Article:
Umbilia armeniaca Verco, 1912
Trawled 150m
Great Australian BightSouth Australia, 2015

Once a prized extreme rarity, Umbilia armeniaca Verco, 1912, became available on the market due to very deep water trawling off the South Coast of Australia starting about five years ago. Although no longer rare specimens bring a hefty price.

The genus Umbilia is a small one with only three specie. All are deepwater and from Southetn Austalia. They are Umbilia armeniaca Verco, 1912; Umbilia capricornica Lorenz, 1989 and Umbilia hesitata Iredale, 1916.

Umbilia do not look like other Cypraea, with thier huge globose hump, extreme rostration, and curved aperture. Although it’s called the Tangerine Cowry, many populations are cream and beige. Most have a large variable botch of color that surrounds the hump, some do not. Specimens range for about 80-110mm in size with the majority falling on the smaller end of the range. This specimen is typical in size and does have stress (growth) lines.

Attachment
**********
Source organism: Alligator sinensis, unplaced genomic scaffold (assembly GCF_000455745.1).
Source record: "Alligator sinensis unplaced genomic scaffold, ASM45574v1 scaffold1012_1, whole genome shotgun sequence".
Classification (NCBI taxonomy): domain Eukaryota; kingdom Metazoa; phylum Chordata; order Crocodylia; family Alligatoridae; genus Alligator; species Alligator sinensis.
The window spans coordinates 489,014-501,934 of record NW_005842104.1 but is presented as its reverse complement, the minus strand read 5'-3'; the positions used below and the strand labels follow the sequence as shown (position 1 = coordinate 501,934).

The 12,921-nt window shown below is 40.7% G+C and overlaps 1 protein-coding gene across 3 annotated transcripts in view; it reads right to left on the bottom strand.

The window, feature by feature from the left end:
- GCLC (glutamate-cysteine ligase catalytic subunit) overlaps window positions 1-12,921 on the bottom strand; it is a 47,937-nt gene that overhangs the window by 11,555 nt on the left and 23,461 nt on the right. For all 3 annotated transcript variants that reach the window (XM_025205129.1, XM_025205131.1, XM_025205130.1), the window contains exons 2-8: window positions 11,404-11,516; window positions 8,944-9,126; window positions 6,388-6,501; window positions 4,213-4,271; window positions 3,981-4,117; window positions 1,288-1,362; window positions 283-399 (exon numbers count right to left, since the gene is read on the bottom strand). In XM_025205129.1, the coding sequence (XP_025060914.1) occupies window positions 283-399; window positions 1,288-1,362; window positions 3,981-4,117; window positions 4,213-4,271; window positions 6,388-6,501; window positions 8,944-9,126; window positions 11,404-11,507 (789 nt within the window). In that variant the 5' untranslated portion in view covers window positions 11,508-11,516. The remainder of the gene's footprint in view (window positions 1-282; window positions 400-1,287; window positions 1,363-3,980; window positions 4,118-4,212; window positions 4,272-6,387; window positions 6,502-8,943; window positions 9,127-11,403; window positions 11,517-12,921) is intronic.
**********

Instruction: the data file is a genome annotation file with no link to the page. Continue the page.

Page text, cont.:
Beige colored specimens of  Armeniaca may look very similar Hesitata, but are distinguished by the surface texture.  Armenia ae smooth and glossy whereas mature specimens of Hesitata ar porous and waxy.

This specimen is donated by Richard Kent, acquired from Australian dealer Doug Thorn.